And in the end, all the scrambling, lack of adequate support for teachers, burnout, and high turnover lead to inefficient instruction for students, which in turn leads to a decrease in quality instruction, and finally, lower student achievement.

So how can you, as a school leader, avoid the pitfalls of poor communication? How can you interact with your teachers in a more effective manner?

There are no hard and fast rules, but creating this kind of change can require a good dose of personal insight. If you’re not the type to shuttle up into the mountains for a good old-fashioned visionquest, or if personal introspection by way of insight meditation doesn’t sound like it’s up your alley either, don’t fret, we’ve put together a few suggestions that can either get you on the path to better communication, or simply serve to strengthen the existing skills you’ve already been using.

  1. Start by evaluating yourself.

Take a look at your existing communication skills and where they stand. Throughout one whole school week, or even just one full day, keep track of everyone you came in contact with during the day (that includes texts, emails, bulletins, newsletters, hand signals, smoke signals – the works!), and take notes not only on who you communicated with, but also what the subject matter was, how you believe you communicated yourself (effectively? efficiently? positively?), as well as what your takeaway from the encounter was in each case (how did it affect your relationship with that person/group?). Finally, do some analysis. Take a look at the information you’ve compiled and see if there are any recurring themes that show up in your communications. Is there anything here you can work on or change altogether?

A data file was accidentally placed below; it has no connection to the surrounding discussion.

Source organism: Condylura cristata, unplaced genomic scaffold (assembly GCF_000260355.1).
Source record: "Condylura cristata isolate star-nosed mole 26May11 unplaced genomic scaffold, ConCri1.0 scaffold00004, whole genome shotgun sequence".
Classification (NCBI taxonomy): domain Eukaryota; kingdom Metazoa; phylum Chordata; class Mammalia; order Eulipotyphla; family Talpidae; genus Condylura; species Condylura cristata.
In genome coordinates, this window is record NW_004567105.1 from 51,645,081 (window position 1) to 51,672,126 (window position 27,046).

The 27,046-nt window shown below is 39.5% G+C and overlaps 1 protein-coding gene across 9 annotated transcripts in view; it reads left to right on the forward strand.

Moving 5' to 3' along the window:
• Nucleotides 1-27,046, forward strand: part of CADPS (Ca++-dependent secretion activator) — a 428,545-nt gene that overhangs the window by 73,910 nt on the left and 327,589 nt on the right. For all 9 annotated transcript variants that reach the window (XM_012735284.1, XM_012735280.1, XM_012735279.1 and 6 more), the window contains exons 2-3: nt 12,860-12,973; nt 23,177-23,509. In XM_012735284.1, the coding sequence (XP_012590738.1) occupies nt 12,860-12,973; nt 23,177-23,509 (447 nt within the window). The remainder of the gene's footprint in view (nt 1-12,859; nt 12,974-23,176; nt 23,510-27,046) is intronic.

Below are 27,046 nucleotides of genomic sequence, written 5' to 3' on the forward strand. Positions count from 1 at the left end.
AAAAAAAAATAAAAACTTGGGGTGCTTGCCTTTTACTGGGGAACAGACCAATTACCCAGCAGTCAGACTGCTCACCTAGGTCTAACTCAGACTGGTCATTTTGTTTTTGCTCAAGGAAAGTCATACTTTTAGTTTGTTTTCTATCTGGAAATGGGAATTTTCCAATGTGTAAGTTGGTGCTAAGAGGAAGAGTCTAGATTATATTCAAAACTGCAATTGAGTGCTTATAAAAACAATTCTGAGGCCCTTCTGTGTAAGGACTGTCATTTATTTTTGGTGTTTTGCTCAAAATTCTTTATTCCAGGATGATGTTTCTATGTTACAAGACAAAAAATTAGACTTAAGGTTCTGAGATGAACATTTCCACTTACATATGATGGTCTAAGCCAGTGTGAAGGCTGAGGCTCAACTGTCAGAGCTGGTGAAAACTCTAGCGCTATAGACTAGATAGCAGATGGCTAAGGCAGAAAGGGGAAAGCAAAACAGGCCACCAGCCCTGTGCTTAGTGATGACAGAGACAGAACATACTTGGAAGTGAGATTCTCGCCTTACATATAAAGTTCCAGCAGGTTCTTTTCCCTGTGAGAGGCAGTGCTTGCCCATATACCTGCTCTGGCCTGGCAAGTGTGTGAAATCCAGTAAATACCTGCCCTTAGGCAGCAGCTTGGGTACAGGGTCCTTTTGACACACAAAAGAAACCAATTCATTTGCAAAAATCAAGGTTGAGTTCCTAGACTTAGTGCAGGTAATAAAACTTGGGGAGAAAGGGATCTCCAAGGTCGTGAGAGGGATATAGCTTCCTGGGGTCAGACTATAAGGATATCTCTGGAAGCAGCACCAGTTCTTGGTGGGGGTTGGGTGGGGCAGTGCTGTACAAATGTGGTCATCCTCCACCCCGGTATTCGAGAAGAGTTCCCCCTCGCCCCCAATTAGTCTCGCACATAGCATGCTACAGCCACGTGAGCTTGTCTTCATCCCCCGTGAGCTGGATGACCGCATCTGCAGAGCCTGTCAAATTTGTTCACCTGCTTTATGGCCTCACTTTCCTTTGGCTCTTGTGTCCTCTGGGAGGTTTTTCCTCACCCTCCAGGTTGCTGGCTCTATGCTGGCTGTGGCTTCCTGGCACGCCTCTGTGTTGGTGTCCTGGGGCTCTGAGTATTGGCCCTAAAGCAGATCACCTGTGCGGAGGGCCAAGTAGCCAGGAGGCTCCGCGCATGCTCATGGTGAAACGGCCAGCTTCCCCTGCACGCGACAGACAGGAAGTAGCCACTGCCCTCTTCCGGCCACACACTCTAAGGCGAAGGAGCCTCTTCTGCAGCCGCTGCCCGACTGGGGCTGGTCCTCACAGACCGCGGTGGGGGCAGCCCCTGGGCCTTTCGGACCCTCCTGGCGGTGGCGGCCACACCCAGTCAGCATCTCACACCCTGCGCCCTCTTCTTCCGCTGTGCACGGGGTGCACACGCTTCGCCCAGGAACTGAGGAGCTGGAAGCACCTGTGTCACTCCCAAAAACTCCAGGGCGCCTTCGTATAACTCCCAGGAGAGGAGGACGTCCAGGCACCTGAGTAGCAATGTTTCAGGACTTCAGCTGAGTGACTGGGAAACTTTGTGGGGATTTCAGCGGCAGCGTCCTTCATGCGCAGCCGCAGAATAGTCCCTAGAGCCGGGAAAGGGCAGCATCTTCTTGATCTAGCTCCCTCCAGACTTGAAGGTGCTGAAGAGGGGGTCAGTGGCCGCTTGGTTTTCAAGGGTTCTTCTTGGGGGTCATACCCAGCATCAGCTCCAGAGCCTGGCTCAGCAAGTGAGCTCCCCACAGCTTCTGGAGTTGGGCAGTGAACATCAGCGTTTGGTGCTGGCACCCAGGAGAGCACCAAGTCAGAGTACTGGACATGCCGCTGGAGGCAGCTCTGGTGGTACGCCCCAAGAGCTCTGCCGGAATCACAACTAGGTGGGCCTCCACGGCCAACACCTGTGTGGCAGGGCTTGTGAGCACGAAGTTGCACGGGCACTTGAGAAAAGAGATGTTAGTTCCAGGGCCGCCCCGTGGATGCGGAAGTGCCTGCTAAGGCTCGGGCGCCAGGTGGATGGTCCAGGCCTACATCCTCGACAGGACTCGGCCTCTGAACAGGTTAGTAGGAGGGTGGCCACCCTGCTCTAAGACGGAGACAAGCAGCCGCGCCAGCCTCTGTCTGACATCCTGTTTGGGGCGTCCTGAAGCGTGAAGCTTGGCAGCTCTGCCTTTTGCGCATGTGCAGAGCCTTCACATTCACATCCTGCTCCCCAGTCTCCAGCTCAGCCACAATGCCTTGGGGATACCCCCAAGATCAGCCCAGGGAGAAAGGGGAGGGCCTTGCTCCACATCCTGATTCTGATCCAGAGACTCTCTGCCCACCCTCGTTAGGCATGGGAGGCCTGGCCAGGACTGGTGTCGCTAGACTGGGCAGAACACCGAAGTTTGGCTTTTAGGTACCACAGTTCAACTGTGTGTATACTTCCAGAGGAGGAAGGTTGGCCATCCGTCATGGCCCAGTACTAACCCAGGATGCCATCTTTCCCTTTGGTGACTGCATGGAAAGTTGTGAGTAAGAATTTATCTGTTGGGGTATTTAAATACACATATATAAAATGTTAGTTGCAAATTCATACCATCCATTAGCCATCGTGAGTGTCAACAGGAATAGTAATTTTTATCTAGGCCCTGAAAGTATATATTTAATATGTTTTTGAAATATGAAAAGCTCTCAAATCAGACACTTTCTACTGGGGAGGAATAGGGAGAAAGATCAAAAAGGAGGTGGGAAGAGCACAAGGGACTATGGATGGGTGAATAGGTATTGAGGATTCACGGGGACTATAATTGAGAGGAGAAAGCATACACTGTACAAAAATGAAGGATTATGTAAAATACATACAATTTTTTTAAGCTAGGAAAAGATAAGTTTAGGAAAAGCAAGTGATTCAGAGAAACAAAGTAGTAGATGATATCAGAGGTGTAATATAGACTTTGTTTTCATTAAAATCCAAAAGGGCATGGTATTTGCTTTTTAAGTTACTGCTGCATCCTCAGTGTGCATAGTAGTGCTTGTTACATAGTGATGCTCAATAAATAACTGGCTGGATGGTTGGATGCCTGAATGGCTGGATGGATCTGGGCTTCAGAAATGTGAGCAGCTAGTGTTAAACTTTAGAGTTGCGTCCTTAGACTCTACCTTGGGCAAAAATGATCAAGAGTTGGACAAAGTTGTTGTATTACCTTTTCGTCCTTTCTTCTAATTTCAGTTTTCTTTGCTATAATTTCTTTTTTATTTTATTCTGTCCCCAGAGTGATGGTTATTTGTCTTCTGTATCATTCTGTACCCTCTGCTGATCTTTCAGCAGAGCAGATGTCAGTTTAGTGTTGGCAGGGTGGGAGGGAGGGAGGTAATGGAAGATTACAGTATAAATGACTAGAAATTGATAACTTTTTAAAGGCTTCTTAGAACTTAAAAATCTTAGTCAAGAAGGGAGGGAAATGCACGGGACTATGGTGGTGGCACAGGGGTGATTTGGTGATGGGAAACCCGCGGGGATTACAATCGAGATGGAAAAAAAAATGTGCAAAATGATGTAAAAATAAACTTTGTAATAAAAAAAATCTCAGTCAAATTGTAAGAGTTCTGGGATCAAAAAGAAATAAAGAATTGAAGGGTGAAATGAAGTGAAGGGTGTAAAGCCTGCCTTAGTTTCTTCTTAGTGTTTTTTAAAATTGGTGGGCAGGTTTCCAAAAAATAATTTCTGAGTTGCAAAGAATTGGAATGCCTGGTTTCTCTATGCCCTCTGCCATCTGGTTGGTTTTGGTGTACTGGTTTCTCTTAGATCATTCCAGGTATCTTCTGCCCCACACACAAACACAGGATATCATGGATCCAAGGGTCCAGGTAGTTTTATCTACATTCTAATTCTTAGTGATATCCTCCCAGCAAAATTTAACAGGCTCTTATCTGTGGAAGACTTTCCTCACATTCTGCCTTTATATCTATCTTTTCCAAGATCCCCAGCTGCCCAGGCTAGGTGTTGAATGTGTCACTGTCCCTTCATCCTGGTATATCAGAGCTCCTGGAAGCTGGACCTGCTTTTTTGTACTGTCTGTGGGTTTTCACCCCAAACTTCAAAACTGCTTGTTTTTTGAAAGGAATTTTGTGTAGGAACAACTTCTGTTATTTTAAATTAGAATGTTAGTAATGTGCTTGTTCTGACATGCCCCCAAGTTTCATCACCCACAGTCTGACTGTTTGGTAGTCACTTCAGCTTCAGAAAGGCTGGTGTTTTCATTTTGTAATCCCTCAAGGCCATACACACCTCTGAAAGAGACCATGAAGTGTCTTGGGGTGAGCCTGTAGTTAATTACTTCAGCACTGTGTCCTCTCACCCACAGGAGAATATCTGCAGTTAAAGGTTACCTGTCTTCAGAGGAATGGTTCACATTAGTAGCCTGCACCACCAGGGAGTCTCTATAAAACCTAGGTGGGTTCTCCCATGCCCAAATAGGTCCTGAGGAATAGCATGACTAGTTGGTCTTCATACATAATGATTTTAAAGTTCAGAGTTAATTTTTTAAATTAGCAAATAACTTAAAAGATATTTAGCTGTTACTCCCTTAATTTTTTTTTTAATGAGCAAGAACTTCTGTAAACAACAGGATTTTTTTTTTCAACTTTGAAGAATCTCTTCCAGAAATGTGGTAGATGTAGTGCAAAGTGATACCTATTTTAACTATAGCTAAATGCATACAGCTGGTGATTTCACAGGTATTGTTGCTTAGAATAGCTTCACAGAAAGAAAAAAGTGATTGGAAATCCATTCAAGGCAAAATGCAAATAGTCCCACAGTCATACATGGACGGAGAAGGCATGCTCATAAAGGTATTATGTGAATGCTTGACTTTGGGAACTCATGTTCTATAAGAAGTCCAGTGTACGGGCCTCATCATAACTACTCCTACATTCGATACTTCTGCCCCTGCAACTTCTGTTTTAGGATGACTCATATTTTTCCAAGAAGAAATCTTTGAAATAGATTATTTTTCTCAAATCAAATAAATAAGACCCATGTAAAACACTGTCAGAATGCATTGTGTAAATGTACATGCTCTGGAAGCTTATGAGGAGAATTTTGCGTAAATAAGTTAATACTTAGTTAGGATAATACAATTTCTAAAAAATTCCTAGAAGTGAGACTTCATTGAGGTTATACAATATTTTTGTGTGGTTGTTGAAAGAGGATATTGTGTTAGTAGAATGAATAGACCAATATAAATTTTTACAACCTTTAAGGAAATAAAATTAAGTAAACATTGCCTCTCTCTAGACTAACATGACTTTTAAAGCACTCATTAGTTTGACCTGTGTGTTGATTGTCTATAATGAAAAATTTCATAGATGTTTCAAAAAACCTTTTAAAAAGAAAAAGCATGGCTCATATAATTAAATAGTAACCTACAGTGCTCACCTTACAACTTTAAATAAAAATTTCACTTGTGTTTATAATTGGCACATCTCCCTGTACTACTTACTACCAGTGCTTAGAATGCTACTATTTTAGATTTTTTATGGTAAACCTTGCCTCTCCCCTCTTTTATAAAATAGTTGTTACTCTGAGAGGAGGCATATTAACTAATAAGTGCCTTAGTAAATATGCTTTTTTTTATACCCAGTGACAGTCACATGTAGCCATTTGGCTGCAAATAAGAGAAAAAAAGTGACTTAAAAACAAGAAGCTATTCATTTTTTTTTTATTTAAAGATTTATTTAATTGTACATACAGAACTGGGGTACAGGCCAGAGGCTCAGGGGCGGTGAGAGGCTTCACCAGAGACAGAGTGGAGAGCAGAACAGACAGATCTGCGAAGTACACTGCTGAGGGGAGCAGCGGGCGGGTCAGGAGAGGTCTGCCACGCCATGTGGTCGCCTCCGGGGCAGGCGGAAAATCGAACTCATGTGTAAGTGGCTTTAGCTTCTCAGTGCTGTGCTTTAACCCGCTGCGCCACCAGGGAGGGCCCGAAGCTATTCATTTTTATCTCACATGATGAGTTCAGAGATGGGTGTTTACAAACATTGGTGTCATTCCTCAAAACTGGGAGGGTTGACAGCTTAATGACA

1. Get feedback from others.

Tell teachers to email you with their thoughts, or let them know they can stop by your office, either during predetermined office hours or just any time they have a moment. Keeping an open-door policy is a great way to get feedback – Just make sure that teachers actually feel comfortable enough to use it. If you say your door is always open, but your actions scream UNAVAILABLE, DON’T BOTHER ME, I’M BUSY!, or if your teachers fear being penalized for speaking their mind, you’re not actually going to receive any benefit from maintaining this policy, and you may as well close the door right now!